©David Peterson (2009)
For Paul the cross of Christ was critical for Christian reflection and life, especially as the means by which God has provided for salvation and as the instrument and measure of new life in Christ.
The apostle seems to have drawn to some extent on primitive Christian tradition in ‘handing on’ to his converts what he himself had ‘received’, specifically ‘that Christ died for our sins according to the scriptures’ (1 Cor. 15:3; Cf. Gal. 1:4 ). Variations of the confession ‘Christ died for us’ are found throughout his letters (e.g. Rom. 5:6, 8; 1 Cor. 8:11; 2 Cor. 5:14; 1 Thess. 5:10).
Another stereotypical expression for the atoning significance of the cross highlights the ‘giving up’ of Jesus for our salvation as God’s action (e.g. Rom. 4:25; 8:32) or as Jesus’ self-giving (e.g. Gal. 2:20).
But how did Paul develop and express this shared tradition? Is penal substitution foundational to Paul’s teaching or simply one among many ways of explaining the cross?
A hermeneutical question
The cross is at the heart of Paul’s teaching in many contexts and he employs many biblical images to explain its significance. Joel Green insists that, like the apostle, we need to contextualize our presentation of Jesus’ death, seeking out metaphors that speak to various contemporary cultures and circumstances. Other writers speak of Paul’s teaching as being like a diamond, with many faces, each of which we must allow to shine into different situations today.
However, the problem with this approach is that important biblical themes can be down-played or ignored because of their seeming incompatibility to the culture and/or circumstances. For example, Ralph Martin proposes that Paul moved from the theme of justification in Romans 1-4 to reconciliation in Romans 5 because he was dissatisfied with ‘the forensic-cultic idiom that limited soteriology to covenant renewal for the Jewish nation’.
Paul is said to prefer the reconciliation imagery as a tool of communication to the Gentile world because it relates to a universal human need for forgiveness and personal relationship and could embrace personal and cosmic dimensions of the work of Christ.
Martin’s approach doubtless appeals to many who are struggling to preach the gospel to a biblically illiterate culture. There are clear advantages in adopting the language of reconciliation to explain God’s achievement in the death of Christ. But Martin has played down the significance of the previous chapters in Romans for Paul’s developing argument.
Reconciliation and atonement
Reconciliation with God through the death of Jesus is the central theme of 2 Corinthians 5:14 – 6:2 and Romans 5:1-11 (cf. Rom. 11:15; Eph. 2:16; Col. 1:20, 22). A number of important dimensions to the cross are highlighted in both contexts: the cross is an expression of divine love; it is the motivation for godly living, especially the endurance of suffering and perseverance in gospel work; it brings about justification, access to God, and ‘a new creation’. But the notion of Jesus’ bearing the punishment for our sin is foundational to both passages.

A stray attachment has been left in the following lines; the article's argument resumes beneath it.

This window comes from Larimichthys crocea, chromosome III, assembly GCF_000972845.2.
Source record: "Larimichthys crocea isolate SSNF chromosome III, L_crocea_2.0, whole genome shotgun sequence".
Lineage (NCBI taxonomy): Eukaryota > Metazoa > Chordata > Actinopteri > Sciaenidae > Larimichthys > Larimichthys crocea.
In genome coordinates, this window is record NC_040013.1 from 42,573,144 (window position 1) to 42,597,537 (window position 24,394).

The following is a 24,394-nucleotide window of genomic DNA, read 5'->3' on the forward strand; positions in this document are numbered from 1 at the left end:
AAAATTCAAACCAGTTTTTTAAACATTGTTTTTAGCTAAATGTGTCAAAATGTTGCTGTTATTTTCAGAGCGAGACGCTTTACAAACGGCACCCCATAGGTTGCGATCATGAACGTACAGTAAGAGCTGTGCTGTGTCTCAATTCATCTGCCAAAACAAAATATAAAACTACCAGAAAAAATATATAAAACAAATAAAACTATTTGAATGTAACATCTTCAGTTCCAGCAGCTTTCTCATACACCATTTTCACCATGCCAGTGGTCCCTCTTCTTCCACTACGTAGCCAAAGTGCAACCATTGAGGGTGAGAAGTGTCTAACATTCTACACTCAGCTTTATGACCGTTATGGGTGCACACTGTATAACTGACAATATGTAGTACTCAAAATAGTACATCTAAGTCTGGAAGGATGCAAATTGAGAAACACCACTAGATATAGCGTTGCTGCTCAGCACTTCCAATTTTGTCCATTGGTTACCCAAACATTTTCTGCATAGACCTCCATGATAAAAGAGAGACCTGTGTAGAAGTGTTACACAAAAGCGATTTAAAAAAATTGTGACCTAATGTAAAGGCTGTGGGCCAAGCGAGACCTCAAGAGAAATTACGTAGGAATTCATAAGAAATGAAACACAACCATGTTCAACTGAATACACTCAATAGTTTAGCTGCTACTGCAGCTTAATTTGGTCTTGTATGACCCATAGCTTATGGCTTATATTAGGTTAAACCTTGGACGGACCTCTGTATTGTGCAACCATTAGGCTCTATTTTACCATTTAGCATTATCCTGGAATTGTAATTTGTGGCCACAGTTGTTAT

The big picture
2 Corinthians 5:14-21 asserts that ‘the God of the cosmos and of history has reconciled rebellious humankind to himself through the “one” (v. 14) whom he “made sin”, on account of whom trespasses are no longer reckoned (vv. 19, 21)’. Paul is talking in this context about a universal (‘all’ – vv. 14, 15; ‘the world’ – v. 19), cosmological (‘new creation’ – v. 17), and eschatological (‘no longer . . . now’ – vv. 15-17) act of God in Christ.
The natural starting-point for such thinking is the early chapters of Genesis, with their account of the rebellion of humanity against God and its dire consequences (cf. Rom. 5:12-21). But there are surely also echoes of Isaiah 53 here. God’s plan of salvation, which focuses canonically for a time on Israel, comes to its climax in Christ as sin-bearer and is potentially for the benefit of ‘the many’.
A relational blessing (‘reconciliation with God’) rests on forensic forgiveness (v. 19 ‘not counting their trespasses against them’ [μὴ λογιζόμενος αὐτοις τὰ παραπτώματα αὐτῶν]), and justification (v. 21 ‘so that we might become the righteousness of God in him’ [͑ίνα ἡμεῖς γενώμεθα δικαιοσύνη θεοῦ ἐν αὐτῶ]).
In the parallel passage in Romans, ‘being reconciled to God’ (5:10) similarly depends on ‘being justified by faith’ (5:1, 9). The logic of the argument in both contexts is the same and we do Paul a great disservice if we ignore it! Reconciliation with God is only possible because of Christ’s sin-bearing. Forensic forgiveness or justification is based on the fact that God made his Son ‘to be sin who knew no sin’ (τὸν μὴ γνόντα ἁμαρτίαν ὑπὲρ ἡμῶν ἁμαρτίαν ἐποίησεν). Structurally and theologically, 2 Corinthians 5:21 is the key to everything that precedes it.
The wrath of God
The efficacy of Christ’s death arises from the sinlessness of his life. Paradoxically, in his death, God made this sinless one ‘sin for us’. Paul means that Christ ‘came to stand in that relation with God which normally is the result of sin, estranged from God and the object of his wrath’. It is therefore special pleading for Stephen Travis to write:
But God’s wrath is not mentioned in the context, and the focus is in fact on Christ’s death absorbing or neutralizing the effects of sin. And that does not involve notions of retribution. 
This is an extraordinary conclusion to reach after Paul has just indicated that all must appear before the judgment seat of Christ to receive recompense for what has been done in the body (2 Cor. 5:10). God’s wrath certainly features in the parallel passage about reconciliation in Romans 5:1-11. Furthermore, God’s wrath in Romans is more than the intrinsic consequence of our refusal to live in a relationship with him, as Travis proposes.